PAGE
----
Thermal performance of sintered and non-sintered capillary heat pipes [abstract]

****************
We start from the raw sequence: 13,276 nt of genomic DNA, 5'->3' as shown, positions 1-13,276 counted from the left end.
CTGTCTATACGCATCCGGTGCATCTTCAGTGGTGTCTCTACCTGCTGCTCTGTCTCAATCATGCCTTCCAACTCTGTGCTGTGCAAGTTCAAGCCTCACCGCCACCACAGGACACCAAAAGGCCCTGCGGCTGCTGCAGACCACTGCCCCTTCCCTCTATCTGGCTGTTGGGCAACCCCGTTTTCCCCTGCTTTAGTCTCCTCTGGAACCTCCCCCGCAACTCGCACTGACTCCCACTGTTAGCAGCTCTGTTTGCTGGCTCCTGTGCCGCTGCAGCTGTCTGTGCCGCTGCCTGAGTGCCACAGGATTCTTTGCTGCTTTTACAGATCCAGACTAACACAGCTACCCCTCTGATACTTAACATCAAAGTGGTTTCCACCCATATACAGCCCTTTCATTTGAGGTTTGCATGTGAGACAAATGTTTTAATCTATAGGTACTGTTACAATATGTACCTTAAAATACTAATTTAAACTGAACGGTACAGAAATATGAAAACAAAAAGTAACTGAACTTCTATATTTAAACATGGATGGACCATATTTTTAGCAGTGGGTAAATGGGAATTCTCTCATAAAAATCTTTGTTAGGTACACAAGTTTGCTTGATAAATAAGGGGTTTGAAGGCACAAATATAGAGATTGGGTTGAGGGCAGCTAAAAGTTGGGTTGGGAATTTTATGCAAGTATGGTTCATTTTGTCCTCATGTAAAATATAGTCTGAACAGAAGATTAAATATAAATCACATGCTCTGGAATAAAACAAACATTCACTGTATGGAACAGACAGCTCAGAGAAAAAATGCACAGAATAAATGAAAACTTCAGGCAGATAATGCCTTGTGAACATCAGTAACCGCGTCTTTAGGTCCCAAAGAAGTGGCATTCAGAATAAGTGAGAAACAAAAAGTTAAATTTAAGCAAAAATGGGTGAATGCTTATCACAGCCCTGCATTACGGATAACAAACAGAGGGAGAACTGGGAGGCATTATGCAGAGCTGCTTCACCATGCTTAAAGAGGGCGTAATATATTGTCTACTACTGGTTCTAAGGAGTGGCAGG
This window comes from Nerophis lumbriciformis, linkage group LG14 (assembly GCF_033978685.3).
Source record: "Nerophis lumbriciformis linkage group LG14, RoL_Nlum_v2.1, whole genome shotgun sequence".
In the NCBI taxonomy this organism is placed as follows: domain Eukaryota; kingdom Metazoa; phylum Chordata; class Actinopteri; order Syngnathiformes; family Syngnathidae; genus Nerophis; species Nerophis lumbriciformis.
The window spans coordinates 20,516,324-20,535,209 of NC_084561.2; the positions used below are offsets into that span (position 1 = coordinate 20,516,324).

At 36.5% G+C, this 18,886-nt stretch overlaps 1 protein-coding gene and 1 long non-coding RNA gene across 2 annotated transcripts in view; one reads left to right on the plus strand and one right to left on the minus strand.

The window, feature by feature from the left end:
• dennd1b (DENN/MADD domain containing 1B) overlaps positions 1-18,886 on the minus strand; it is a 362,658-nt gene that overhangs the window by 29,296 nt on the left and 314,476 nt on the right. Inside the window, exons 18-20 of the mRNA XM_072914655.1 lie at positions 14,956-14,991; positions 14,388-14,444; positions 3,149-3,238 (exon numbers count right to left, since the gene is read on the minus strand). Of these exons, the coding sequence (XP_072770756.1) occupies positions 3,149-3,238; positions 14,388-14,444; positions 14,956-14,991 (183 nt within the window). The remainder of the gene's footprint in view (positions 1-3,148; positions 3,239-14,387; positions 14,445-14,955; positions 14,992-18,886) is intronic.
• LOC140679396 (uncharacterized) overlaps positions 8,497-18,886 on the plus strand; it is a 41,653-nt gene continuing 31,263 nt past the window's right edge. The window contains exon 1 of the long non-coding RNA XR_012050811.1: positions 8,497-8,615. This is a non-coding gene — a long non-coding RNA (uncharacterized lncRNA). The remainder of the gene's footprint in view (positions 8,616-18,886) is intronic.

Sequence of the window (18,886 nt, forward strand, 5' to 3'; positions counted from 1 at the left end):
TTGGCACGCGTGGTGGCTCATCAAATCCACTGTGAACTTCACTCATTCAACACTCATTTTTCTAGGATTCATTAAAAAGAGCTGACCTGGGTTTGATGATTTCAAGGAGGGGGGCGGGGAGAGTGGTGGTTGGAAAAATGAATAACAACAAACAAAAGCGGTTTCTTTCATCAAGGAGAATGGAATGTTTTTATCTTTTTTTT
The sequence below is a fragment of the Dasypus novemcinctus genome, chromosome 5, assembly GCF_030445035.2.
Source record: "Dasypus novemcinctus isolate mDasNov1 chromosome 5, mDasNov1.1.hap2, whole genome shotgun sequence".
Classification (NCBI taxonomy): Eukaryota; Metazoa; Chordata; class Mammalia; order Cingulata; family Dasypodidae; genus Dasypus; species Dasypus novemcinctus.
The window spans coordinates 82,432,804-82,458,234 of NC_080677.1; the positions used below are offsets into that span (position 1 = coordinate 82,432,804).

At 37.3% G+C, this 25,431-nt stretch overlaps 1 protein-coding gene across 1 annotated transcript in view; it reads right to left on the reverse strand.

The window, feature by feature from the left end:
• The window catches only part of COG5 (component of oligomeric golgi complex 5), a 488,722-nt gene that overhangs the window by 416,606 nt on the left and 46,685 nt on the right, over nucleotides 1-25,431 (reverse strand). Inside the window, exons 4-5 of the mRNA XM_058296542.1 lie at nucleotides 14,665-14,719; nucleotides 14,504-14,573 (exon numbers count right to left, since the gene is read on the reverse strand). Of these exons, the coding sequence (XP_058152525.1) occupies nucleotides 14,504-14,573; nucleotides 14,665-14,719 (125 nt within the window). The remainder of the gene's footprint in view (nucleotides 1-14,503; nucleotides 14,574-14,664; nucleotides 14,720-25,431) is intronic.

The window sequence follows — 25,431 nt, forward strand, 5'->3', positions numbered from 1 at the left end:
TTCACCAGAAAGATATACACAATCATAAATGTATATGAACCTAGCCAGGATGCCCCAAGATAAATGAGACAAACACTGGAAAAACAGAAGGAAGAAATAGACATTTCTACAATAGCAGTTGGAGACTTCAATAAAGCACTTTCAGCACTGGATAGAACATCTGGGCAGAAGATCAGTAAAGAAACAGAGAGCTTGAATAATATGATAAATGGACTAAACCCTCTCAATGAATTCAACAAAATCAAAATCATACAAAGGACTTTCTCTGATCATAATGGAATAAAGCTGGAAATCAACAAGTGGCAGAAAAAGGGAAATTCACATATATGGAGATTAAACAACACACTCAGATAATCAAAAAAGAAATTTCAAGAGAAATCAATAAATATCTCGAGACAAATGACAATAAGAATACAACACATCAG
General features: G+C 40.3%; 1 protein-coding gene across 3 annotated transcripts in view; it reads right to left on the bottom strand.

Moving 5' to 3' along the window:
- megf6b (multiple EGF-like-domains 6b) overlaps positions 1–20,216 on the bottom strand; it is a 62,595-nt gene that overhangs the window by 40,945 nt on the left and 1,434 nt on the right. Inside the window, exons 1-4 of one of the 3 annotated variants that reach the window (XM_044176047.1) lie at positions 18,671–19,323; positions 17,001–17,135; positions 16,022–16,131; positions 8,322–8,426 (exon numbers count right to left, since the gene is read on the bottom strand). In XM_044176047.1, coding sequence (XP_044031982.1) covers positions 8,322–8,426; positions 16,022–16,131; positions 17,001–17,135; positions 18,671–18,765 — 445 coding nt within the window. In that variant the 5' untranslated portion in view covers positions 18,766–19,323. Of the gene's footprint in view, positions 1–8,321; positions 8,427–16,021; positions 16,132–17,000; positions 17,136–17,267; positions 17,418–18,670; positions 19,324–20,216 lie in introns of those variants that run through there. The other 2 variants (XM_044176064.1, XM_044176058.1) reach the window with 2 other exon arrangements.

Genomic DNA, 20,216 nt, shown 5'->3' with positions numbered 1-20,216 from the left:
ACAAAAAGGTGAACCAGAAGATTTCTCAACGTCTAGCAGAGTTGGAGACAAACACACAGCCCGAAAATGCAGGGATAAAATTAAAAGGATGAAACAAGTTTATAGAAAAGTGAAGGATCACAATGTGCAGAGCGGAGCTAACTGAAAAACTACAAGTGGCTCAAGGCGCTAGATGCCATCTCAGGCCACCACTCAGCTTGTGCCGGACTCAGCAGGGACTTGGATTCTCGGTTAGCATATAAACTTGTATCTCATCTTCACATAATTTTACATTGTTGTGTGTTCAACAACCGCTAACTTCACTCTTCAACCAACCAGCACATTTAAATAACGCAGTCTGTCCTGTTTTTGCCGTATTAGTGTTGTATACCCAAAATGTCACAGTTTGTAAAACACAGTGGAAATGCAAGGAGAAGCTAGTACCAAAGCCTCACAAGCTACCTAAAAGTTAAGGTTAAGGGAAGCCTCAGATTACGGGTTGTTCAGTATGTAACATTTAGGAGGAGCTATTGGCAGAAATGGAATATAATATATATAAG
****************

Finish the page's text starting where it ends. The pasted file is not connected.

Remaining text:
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The current study is being conducted to better understand how interior capillary geometry/design and interior surface treatments may affect the thermal performance of sintered and non-sintered, grooved heat pipes. The thermal performance was quantified by measuring the temperature difference between the evaporator and condenser sections of each heat pipe while varying power inputs. Power inputs were controlled by varying the applied voltage of a DC power supply that was connected to each heat pipe via a resistive heat band. Temperature differences were measured with four strategically placed thermocouples that were connected to a data acquisition system. Experiments thus far have shown that non-sintered, grooved heat pipes may experience higher heat loads while maintaining a low temperature difference. This result may be attributed to their respective interior capillary design which in turn influences their capability to transport thermal energy during operation. Results for non-sintered heat pipes are inconclusive due to the lack of novel manufacturing methods for a proper sealing design to aid the creation of interior vacuum. Persons associated with the experiment were left blind to the nature of the specific sintered particles and surface treatments associated with each heat pipe, hence no firm conclusions may be attributed to these parameters at this time.